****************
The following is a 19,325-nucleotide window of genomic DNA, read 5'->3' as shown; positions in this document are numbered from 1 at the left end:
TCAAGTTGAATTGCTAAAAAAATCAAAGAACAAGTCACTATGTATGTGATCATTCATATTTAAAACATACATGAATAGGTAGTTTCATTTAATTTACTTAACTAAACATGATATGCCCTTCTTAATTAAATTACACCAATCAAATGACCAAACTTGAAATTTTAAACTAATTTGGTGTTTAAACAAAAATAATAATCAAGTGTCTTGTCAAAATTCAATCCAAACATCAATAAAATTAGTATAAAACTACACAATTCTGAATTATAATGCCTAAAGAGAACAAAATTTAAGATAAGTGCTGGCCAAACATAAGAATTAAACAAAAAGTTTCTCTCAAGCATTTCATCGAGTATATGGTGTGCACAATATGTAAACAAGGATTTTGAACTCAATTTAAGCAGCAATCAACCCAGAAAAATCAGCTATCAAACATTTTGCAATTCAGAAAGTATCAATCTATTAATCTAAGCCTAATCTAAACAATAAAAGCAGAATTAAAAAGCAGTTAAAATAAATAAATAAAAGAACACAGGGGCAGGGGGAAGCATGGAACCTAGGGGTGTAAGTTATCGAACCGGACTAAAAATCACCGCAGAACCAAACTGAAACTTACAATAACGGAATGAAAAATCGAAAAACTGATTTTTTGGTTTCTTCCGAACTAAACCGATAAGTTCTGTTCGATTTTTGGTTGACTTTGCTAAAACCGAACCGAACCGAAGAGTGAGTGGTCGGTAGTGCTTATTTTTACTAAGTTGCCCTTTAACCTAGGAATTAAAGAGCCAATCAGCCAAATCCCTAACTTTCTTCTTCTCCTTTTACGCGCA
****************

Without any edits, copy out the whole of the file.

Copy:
The following is a 19,325-nucleotide window of genomic DNA, read 5'->3' as shown; positions in this document are numbered from 1 at the left end:
TCAAGTTGAATTGCTAAAAAAATCAAAGAACAAGTCACTATGTATGTGATCATTCATATTTAAAACATACATGAATAGGTAGTTTCATTTAATTTACTTAACTAAACATGATATGCCCTTCTTAATTAAATTACACCAATCAAATGACCAAACTTGAAATTTTAAACTAATTTGGTGTTTAAACAAAAATAATAATCAAGTGTCTTGTCAAAATTCAATCCAAACATCAATAAAATTAGTATAAAACTACACAATTCTGAATTATAATGCCTAAAGAGAACAAAATTTAAGATAAGTGCTGGCCAAACATAAGAATTAAACAAAAAGTTTCTCTCAAGCATTTCATCGAGTATATGGTGTGCACAATATGTAAACAAGGATTTTGAACTCAATTTAAGCAGCAATCAACCCAGAAAAATCAGCTATCAAACATTTTGCAATTCAGAAAGTATCAATCTATTAATCTAAGCCTAATCTAAACAATAAAAGCAGAATTAAAAAGCAGTTAAAATAAATAAATAAAAGAACACAGGGGCAGGGGGAAGCATGGAACCTAGGGGTGTAAGTTATCGAACCGGACTAAAAATCACCGCAGAACCAAACTGAAACTTACAATAACGGAATGAAAAATCGAAAAACTGATTTTTTGGTTTCTTCCGAACTAAACCGATAAGTTCTGTTCGATTTTTGGTTGACTTTGCTAAAACCGAACCGAACCGAAGAGTGAGTGGTCGGTAGTGCTTATTTTTACTAAGTTGCCCTTTAACCTAGGAATTAAAGAGCCAATCAGCCAAATCCCTAACTTTCTTCTTCTCCTTTTACGCGCA